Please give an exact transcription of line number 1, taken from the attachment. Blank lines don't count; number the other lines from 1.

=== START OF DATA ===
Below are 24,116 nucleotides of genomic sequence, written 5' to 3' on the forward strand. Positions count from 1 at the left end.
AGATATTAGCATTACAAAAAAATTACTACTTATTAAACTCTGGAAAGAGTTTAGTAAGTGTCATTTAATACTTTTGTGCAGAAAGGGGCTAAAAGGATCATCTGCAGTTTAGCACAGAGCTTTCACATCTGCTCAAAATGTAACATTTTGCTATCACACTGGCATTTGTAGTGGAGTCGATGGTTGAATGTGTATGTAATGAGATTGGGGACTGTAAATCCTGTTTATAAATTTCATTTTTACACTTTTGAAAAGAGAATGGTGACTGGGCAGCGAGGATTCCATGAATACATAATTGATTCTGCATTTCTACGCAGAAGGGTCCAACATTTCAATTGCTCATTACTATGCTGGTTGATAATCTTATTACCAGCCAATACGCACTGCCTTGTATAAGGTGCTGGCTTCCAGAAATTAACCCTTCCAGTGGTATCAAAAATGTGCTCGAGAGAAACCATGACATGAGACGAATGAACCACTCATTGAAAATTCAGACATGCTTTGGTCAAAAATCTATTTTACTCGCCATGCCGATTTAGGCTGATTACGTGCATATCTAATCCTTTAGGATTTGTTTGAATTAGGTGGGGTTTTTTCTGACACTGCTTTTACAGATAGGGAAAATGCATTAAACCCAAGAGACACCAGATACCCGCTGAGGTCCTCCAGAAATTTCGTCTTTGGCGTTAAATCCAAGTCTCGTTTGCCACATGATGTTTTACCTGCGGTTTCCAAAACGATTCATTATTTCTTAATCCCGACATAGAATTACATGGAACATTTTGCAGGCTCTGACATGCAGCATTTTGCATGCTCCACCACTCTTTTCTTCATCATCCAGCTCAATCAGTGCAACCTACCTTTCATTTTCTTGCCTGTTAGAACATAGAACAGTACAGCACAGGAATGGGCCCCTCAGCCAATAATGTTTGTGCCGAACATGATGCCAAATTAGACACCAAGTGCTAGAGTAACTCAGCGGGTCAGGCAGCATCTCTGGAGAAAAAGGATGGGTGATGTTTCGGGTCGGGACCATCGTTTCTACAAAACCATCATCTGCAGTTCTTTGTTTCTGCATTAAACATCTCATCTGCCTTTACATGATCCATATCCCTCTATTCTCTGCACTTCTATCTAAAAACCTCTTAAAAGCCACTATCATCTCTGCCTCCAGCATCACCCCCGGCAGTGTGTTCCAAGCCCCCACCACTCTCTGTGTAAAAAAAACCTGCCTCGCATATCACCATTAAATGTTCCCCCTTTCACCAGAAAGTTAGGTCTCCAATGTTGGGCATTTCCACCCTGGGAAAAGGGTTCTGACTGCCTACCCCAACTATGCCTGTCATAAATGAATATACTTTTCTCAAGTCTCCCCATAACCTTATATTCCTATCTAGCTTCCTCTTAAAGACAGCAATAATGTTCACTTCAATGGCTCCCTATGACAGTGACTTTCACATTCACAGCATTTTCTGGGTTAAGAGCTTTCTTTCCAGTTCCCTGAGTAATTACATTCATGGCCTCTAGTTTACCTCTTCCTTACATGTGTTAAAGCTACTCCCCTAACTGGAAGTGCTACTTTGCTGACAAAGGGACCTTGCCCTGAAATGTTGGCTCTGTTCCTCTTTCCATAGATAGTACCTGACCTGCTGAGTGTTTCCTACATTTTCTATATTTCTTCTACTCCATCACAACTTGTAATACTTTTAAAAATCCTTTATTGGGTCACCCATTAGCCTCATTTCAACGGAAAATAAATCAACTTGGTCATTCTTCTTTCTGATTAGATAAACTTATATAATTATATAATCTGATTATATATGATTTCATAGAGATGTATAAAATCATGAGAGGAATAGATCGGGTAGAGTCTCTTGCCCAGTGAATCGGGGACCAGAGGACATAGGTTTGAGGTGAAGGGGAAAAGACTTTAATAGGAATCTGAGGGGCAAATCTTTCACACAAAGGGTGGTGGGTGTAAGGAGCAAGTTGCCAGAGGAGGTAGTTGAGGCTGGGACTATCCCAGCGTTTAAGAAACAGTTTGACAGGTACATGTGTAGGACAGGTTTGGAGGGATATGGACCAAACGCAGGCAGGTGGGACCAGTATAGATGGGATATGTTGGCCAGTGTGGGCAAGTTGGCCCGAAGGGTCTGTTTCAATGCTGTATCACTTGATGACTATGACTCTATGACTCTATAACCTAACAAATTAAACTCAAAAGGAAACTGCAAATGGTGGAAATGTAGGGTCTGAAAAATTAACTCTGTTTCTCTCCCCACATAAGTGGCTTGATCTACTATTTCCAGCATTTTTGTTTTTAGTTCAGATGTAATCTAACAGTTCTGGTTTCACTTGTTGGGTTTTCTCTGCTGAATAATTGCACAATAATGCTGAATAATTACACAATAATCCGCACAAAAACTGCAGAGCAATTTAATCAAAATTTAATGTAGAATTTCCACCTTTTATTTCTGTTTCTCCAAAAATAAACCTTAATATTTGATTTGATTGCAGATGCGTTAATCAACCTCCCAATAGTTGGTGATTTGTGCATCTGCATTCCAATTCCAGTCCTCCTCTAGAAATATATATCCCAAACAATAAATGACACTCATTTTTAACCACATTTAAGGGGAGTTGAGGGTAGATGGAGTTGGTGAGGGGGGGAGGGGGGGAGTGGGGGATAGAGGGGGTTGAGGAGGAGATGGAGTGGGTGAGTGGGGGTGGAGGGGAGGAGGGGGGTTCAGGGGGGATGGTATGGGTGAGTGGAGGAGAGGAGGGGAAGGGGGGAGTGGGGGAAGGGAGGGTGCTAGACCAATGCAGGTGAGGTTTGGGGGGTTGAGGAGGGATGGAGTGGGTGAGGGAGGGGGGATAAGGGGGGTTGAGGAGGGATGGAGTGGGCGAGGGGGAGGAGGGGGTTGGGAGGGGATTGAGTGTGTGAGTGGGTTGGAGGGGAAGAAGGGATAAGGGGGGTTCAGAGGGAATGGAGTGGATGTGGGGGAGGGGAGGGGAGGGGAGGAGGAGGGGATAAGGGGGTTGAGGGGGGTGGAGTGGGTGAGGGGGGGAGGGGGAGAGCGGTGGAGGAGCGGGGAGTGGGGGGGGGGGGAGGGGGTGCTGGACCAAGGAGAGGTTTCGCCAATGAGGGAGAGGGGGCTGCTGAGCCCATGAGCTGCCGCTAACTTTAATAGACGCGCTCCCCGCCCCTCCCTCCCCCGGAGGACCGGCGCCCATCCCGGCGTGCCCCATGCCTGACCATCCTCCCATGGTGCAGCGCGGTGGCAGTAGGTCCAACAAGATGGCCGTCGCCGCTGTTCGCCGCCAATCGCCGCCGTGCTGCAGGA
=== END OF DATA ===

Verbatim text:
Below are 24,116 nucleotides of genomic sequence, written 5' to 3' on the forward strand. Positions count from 1 at the left end.